Cape Town Day Tour: Shark Cage Diving (Photo by G Adventures Media License)
So, it’s become an annual rite of summer – Shark Week on the Discovery Channel. A full week’s worth of programming devoted solely to one of the most magnificent, and dangerous, predators of the sea.
And you say you want to take a bite out of Shark Week yourself, do you?
Well, if you think you’ve got the chops for it – no pun intended – here are a few places to travel to for an up close and personal experience with sharks. And, as with all these encounters, it’s best to do it with a company or a diver who is trained specifically for this.
Cape Town, South Africa
So, if you’re going to do it, you might as well start with the best place and a site where Shark Week makes frequent trips. Falde Bay in Cape Town, South Africa – trust us, there’s nothing fake about False Bay – is legendary for being a place to dive with sharks. And if this article happens to spur on your adventurous side, seeing sharks is at is peak in South Africa through August.
When you think of the Bahamas, sharks aren’t exactly the first thing that comes to mind when you have steel drums and bikinis and rum-filled drinks running through your head. It should be, though. The Bahamas, particularly Tiger Beach, are a great place to see hammerheads, reef sharks and, yes, tiger sharks.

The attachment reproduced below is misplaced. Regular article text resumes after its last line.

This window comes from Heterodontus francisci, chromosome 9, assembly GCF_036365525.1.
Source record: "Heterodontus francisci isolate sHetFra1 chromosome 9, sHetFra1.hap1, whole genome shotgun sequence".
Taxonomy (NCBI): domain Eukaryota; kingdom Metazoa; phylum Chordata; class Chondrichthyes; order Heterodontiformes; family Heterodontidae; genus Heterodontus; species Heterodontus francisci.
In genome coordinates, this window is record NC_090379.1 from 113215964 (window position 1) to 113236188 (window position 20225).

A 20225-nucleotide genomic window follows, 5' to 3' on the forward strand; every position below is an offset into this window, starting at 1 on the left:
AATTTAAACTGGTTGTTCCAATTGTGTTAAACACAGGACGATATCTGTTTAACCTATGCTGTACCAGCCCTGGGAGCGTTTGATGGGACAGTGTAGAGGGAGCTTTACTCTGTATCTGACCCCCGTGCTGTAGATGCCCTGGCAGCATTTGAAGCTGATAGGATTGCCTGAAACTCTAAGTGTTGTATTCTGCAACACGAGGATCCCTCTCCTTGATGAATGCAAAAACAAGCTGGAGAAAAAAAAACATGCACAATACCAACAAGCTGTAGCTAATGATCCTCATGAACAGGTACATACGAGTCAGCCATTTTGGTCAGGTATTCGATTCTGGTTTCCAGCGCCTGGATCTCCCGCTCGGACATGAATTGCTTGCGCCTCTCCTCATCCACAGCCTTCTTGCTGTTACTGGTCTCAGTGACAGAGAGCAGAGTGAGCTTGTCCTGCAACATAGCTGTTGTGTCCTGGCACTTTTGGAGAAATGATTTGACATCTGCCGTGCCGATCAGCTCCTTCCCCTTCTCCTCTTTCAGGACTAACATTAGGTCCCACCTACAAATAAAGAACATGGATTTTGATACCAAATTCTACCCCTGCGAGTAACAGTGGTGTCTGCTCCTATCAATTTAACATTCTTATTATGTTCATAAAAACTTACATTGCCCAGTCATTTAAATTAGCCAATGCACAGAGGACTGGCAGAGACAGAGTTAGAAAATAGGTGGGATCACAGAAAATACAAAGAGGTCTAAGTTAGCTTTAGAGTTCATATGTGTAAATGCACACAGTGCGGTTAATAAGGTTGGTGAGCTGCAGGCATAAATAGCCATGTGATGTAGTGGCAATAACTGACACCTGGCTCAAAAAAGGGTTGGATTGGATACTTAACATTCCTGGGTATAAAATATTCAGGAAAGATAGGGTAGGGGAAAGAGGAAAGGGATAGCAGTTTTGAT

Caribbean Reef Shark around the Bahamas Tiger Beach (photo via HakBak1979 / iStock / Getty Images Plus)
Speaking of paradise, nothing screams nirvana more than Hawaii. But even Hawaii can have its share of shark encounters. Maui might be a place for romance but it’s also one of the best dive sites for spotting sharks. Look for a professional company in Lahaina but one that doesn’t do a plethora of dive trips, because they seem to be more conducive to finding the predators.
Want to stay close to home in the continental U.S.? No problem. You might be surprised to learn that such beach areas from La Jolla all the way down to San Diego on the southern California coast are great places to see sharks. Sharks have been known to track their prey all the way down the coast until the hunted invariably runs out of steam and is overwhelmed by the shark.
Yes, Scotland. Reason? This is your chance to see one of the rarest sharks of all – and one that enjoys the cold waters – in the basking shark. They normally arrive in Scottish Bay in the summer.
PHOTO: Divers in a cage watching a great white shark in Australia. (photo via izanbar/iStock/Getty Images Plus)
Australia and New Zealand
Finally, get yourself to Australia and New Zealand for some of the most spectacular shark sightings. You can see tiger sharks in Queensland, have a great white encounter off the Great Barrier Reef, or travel to the southernmost point in New Zealand in a town called Bluff, where you can get in a cage and get as up close as a metal bar will allow with a shark.
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